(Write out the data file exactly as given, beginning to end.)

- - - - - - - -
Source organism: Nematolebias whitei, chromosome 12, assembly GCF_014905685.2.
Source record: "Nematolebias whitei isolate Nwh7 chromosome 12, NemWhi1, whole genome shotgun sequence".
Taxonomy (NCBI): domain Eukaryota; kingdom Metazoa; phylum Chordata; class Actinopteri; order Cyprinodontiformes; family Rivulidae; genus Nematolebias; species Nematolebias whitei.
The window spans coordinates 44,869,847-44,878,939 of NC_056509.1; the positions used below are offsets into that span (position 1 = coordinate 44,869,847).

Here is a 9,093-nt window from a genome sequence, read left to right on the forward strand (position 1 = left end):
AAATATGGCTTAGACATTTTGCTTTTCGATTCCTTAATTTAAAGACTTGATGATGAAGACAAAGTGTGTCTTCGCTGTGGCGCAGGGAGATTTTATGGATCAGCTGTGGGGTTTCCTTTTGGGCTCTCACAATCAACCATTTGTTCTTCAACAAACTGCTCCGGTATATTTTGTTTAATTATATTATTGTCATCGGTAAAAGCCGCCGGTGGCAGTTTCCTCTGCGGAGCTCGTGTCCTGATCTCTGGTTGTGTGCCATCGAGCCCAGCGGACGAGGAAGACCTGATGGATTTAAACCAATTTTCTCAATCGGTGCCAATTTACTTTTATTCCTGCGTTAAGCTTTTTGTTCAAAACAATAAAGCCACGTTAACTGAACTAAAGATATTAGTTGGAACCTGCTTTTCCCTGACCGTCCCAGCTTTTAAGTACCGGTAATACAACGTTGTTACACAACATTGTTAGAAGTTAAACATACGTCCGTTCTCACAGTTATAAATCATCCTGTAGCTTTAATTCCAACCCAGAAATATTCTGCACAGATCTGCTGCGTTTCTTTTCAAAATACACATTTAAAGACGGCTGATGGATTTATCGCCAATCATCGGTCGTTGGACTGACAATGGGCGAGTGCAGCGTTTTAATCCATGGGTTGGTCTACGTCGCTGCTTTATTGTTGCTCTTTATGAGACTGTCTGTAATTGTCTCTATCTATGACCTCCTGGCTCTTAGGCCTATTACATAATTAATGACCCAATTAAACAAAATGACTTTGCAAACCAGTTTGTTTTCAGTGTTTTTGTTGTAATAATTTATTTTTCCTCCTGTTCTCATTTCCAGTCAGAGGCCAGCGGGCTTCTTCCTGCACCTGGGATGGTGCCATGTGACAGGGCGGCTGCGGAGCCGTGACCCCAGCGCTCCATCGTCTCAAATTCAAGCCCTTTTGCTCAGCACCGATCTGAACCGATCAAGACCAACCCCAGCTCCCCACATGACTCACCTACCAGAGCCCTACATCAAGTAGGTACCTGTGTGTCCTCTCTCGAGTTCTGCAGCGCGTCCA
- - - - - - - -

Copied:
Source organism: Nematolebias whitei, chromosome 12, assembly GCF_014905685.2.
Source record: "Nematolebias whitei isolate Nwh7 chromosome 12, NemWhi1, whole genome shotgun sequence".
Taxonomy (NCBI): domain Eukaryota; kingdom Metazoa; phylum Chordata; class Actinopteri; order Cyprinodontiformes; family Rivulidae; genus Nematolebias; species Nematolebias whitei.
The window spans coordinates 44,869,847-44,878,939 of NC_056509.1; the positions used below are offsets into that span (position 1 = coordinate 44,869,847).

Here is a 9,093-nt window from a genome sequence, read left to right on the forward strand (position 1 = left end):
AAATATGGCTTAGACATTTTGCTTTTCGATTCCTTAATTTAAAGACTTGATGATGAAGACAAAGTGTGTCTTCGCTGTGGCGCAGGGAGATTTTATGGATCAGCTGTGGGGTTTCCTTTTGGGCTCTCACAATCAACCATTTGTTCTTCAACAAACTGCTCCGGTATATTTTGTTTAATTATATTATTGTCATCGGTAAAAGCCGCCGGTGGCAGTTTCCTCTGCGGAGCTCGTGTCCTGATCTCTGGTTGTGTGCCATCGAGCCCAGCGGACGAGGAAGACCTGATGGATTTAAACCAATTTTCTCAATCGGTGCCAATTTACTTTTATTCCTGCGTTAAGCTTTTTGTTCAAAACAATAAAGCCACGTTAACTGAACTAAAGATATTAGTTGGAACCTGCTTTTCCCTGACCGTCCCAGCTTTTAAGTACCGGTAATACAACGTTGTTACACAACATTGTTAGAAGTTAAACATACGTCCGTTCTCACAGTTATAAATCATCCTGTAGCTTTAATTCCAACCCAGAAATATTCTGCACAGATCTGCTGCGTTTCTTTTCAAAATACACATTTAAAGACGGCTGATGGATTTATCGCCAATCATCGGTCGTTGGACTGACAATGGGCGAGTGCAGCGTTTTAATCCATGGGTTGGTCTACGTCGCTGCTTTATTGTTGCTCTTTATGAGACTGTCTGTAATTGTCTCTATCTATGACCTCCTGGCTCTTAGGCCTATTACATAATTAATGACCCAATTAAACAAAATGACTTTGCAAACCAGTTTGTTTTCAGTGTTTTTGTTGTAATAATTTATTTTTCCTCCTGTTCTCATTTCCAGTCAGAGGCCAGCGGGCTTCTTCCTGCACCTGGGATGGTGCCATGTGACAGGGCGGCTGCGGAGCCGTGACCCCAGCGCTCCATCGTCTCAAATTCAAGCCCTTTTGCTCAGCACCGATCTGAACCGATCAAGACCAACCCCAGCTCCCCACATGACTCACCTACCAGAGCCCTACATCAAGTAGGTACCTGTGTGTCCTCTCTCGAGTTCTGCAGCGCGTCCA